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Quantifying the value of wetlands on pastureland

Project Code: ENV.03.19
Completed: In Progress. Results expected in March 2024.

Project Title:

Prairie Ecosystem Climate and Carbon Project (PECCaP): Quantifying the contribution of landscapes that support livestock production

Researchers:

Pascal Badiou (Ducks Unlimited)

Sara Knox – University of British Columbia, Lauren Bortolotti - Ducks Unlimited Canada, Kim Ominski and Marcos Cordeiro - University of Manitoba, Aaron Glenn, Roland Kroebel, Tim McAllister and Sarah Pogue - Agriculture and Agri-Food Canada

Background:

Globally, temperate grasslands are among the most modified ecosystems and conversion of these ecosystems continues today. Most remaining grasslands in the Canadian prairies exist on privately owned land largely used to support beef cattle production. Understanding and quantifying the ecosystem services associated with the grassland landscapes that support the Canadian beef industry is critical especially when it comes to public trust conversations. Beef production in the Canadian prairies overlaps the Prairie Pothole Region of western Canada where small isolated wetlands can comprise a significant portion of the landscape. These wetlands play important roles in carbon cycling and climate regulation, water quality and quantity regulation, and are hotspots for biodiversity. Although many Canadian studies are looking at ecosystem services provided by grazing cattle few focus specifically on wetlands.

Objective:

To quantify the extent of wetlands in beef production landscapes and to quantify the ecological benefits of these wetlands including water quality, waterfowl production, and carbon cycling.

What they will do:

Researchers will measure carbon sequestration, evapotranspiration, heat changes, from two wetlands, one in a grazing landscape and one in cropland in southern Manitoba. These will be compared to crop and grazing land without wetlands. These measurements will be taken using flux towers. Flux towers are able to collect a large number and variety of  data from a specific wetland making the measurements more accurate, but they are very expensive to install so can’t be used on a large number of, to combat that researchers will also be collecting water samples and GHG samples from up to 60 wetlands (half in pasture half in cropland) across the prairie provinces to assess differences between wetland embedded in grazing landscapes and cropland landscapes. This information will be compiled into a comprehensive geodatabase that will document the extent of wetlands in beef production landscapes and their associated ecosystem services across the Canadian Prairies.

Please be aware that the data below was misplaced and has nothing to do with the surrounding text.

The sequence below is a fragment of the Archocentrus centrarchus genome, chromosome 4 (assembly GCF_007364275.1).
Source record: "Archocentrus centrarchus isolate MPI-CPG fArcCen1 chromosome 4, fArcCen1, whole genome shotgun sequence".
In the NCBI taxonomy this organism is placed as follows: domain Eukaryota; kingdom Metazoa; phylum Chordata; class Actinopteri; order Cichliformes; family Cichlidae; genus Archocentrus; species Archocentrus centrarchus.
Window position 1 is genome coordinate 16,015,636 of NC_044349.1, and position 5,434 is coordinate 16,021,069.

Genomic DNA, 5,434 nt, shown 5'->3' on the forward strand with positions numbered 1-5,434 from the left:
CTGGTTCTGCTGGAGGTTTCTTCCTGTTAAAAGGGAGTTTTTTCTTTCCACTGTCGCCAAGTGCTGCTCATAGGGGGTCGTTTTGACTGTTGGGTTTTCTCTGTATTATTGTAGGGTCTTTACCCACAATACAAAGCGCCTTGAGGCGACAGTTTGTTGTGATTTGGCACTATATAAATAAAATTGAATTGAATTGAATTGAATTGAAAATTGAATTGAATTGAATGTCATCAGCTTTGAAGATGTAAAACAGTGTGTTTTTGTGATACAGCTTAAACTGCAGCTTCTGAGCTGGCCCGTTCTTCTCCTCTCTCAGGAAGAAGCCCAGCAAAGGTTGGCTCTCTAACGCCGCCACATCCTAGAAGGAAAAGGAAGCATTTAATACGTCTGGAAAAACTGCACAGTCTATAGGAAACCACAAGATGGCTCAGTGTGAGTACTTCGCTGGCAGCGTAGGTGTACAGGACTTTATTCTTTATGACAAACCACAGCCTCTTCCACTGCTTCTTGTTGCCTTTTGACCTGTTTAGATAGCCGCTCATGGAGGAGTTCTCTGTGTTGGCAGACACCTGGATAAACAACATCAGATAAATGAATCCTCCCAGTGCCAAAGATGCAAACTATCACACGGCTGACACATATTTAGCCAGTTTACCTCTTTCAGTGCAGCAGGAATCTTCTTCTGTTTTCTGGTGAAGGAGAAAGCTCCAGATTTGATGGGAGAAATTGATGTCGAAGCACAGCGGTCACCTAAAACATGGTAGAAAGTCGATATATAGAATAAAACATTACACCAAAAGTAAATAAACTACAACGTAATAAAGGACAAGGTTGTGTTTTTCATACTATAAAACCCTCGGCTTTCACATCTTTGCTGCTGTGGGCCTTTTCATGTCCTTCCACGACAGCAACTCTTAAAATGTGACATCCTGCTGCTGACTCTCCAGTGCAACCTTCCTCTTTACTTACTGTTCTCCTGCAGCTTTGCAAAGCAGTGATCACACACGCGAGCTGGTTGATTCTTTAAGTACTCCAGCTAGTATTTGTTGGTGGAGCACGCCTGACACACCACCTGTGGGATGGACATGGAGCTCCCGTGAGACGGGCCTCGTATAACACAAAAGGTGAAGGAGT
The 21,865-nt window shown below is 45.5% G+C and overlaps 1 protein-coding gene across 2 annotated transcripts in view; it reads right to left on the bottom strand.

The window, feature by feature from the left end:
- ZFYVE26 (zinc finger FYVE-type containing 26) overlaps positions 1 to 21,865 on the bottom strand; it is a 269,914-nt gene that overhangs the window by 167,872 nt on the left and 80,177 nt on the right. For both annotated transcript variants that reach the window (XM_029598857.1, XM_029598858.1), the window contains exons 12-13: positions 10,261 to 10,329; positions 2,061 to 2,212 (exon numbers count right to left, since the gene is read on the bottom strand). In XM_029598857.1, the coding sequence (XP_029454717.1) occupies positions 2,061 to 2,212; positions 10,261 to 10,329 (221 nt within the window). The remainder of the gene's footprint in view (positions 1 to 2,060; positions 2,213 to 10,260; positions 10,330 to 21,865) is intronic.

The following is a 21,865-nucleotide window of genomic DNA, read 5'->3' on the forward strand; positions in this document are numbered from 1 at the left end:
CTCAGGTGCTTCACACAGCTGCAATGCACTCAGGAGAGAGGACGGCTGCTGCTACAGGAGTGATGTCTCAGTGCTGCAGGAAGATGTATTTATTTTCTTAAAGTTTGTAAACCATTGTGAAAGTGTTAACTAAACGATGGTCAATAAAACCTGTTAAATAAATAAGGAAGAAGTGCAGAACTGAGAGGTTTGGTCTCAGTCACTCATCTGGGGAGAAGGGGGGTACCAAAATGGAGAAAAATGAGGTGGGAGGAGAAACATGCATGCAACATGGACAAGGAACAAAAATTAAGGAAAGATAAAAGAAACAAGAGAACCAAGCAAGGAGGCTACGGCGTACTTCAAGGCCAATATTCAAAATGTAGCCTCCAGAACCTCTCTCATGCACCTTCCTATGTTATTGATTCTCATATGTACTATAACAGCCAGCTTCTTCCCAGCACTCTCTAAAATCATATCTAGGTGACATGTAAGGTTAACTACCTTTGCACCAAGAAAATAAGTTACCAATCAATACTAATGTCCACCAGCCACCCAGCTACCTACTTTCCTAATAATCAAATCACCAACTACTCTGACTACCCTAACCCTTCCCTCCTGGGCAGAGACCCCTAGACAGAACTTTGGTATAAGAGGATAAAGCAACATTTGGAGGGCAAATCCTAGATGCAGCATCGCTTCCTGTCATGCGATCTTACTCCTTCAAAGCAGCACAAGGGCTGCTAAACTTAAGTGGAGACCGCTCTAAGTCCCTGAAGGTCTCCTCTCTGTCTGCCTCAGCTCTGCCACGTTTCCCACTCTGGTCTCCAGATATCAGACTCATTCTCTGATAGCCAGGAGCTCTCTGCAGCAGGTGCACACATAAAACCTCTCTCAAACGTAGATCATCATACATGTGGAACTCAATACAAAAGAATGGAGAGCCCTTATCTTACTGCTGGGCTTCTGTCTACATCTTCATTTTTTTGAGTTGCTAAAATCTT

Implications: 

This project will add to a body of work trying to quantify the many ecological good and services that are provided by the Canadian beef industry. This research will give us a better understanding how the Canadian beef industry helps to preserve native wetland ecosystems and their associated ecosystem services in the Canadian Prairies.

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